Non-Profit Trusted Source of Non-Commercial Health Information
The Original Voice of the American Academy of Anti-Aging, Preventative, and Regenerative Medicine
logo logo
Anti-Aging Research Science Aging Anti-Aging Cholesterol

Age-Related Changes In Lipid Metabolism

1 month, 2 weeks ago

1460  0
Posted on Jun 06, 2024, 7 p.m.

Researchers from RIKEN Center for Integrative Medical Science (IMS) report discovering numerous changes in the lipid metabolism of mice, across both organs and sexes. Among the changes described in Nature Aging was the selective accumulation throughout the body of certain lipids produced by the gut bacteria with age, as well as a sex difference in the kidneys and a gene responsible for it.  

Lipids are essential for storing energy in our bodies, and among other jobs, they act as signaling molecules and as components of cell membranes. Metabolism slows down with age, which can lead to weight gain, and makes it more difficult to lose weight as we get older. This has been known for over five decades, however, how changes in lipid metabolism affect health and lifespan remains more unclear. This study set out to find what these actual changes were before looking for links between aging lipid metabolism and human health.

Using cutting-edge technology, the researchers took multiple snapshots of the rodent’s lipidomes and found that BMP-type lipids increased with age within the liver, lungs, spleen, muscles, small intestine, and kidneys of the animals. These lipids have important roles in cholesterol transport and the breakdown of biomolecules within lysosome cellular recycling centers. According to the researchers, age-related lysosomal damage could result in cells producing more BMPs leading to further metabolic changes like increasing cholesterol derivative in the kidneys. 

When investigating the impact of gut bacteria on the lipidome the researchers discovered that the gut bacteria produced many structurally unique lipids, but only sulfonolipids increased with age in the spleen, kidneys, and liver. Surprisingly, no other group of lipid metabolites from the gut bacteria was detected in these peripheral tissues at all. 

"As this kind of lipid is known to be involved in regulating immune responses, the next phase of our research will involve testing the gut bacteria-derived sulfonolipids to determine their structure and physiological functions," says Tsugawa.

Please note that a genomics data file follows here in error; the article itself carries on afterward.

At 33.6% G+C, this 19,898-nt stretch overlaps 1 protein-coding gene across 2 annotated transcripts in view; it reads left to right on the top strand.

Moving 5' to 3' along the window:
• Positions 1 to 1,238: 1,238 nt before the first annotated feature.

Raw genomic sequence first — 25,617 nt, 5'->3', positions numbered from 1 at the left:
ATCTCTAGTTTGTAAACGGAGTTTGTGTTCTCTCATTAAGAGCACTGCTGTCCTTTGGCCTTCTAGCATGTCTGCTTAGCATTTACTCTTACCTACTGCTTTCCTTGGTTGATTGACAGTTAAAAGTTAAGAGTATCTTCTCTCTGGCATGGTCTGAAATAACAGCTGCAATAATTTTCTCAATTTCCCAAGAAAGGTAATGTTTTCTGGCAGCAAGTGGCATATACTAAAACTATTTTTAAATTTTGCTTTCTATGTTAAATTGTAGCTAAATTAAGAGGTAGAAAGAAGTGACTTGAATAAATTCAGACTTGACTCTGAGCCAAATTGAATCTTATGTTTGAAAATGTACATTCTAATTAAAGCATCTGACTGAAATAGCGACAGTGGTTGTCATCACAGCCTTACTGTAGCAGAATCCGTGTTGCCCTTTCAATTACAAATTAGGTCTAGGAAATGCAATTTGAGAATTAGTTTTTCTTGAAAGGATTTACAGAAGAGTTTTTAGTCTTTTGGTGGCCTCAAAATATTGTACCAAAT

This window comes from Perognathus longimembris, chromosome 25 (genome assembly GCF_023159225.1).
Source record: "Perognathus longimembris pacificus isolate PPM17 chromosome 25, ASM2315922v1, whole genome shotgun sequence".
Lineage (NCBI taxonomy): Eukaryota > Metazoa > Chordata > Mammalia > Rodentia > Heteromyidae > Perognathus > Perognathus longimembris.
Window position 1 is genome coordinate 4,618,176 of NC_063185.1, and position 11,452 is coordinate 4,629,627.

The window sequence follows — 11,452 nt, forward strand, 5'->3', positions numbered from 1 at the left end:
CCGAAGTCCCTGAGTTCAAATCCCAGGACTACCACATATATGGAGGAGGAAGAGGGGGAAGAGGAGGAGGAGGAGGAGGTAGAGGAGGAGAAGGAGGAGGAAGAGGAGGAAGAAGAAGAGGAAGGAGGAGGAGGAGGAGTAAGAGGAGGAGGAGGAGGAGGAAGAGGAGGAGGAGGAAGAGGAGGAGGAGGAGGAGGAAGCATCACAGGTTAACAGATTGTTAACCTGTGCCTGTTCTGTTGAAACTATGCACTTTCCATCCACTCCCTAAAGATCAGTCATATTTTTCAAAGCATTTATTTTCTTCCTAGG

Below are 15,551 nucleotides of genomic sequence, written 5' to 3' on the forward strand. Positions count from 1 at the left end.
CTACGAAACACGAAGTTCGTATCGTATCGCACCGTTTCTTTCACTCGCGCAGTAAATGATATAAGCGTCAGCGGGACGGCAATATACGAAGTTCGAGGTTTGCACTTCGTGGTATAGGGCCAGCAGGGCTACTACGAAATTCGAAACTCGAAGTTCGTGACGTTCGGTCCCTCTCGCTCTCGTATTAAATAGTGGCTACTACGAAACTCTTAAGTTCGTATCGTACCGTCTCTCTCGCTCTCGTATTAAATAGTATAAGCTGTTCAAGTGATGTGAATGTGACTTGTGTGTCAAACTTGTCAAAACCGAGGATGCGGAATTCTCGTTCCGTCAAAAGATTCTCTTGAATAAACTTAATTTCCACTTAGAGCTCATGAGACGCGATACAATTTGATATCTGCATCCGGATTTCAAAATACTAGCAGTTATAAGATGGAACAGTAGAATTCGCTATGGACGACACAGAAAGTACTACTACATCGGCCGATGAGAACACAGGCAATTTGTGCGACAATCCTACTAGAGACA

Age-related sex differences were also found in the mouse lipidome, particularly within the kidneys, with levels of galactosylceramide lipid metabolites being more elevated in older male mice compared to older female mice. The difference was attributed to increased expression of the UGT8 gene which is only present in male mice. 

Discovering sex-specific metabolic differences such as this could offer insight into the susceptibility to age-related human diseases and may lead to a better understanding of chronic age-related conditions. This work highlights the importance of understanding how lipid metabolism changes as we age and points to the potential of targeting the lipidome when designing treatments for age-related diseases.

"Our research has comprehensively characterized the changes in the lipidome that occur in the mouse with aging. In doing so, we have created at atlas that will serve as an important global resource," says Tsugawa. "Next, we must extend this type of study to the human lipidome and microbiome." 

As with anything you read on the internet, this article should not be construed as medical advice; please talk to your doctor or primary care provider before changing your wellness routine. This article is not intended to provide a medical diagnosis, recommendation, treatment, or endorsement. These statements have not been evaluated by the Food and Drug Administration. 

Content may be edited for style and length.

References/Sources/Materials provided by:

T.W. at WHN

WorldHealth Videos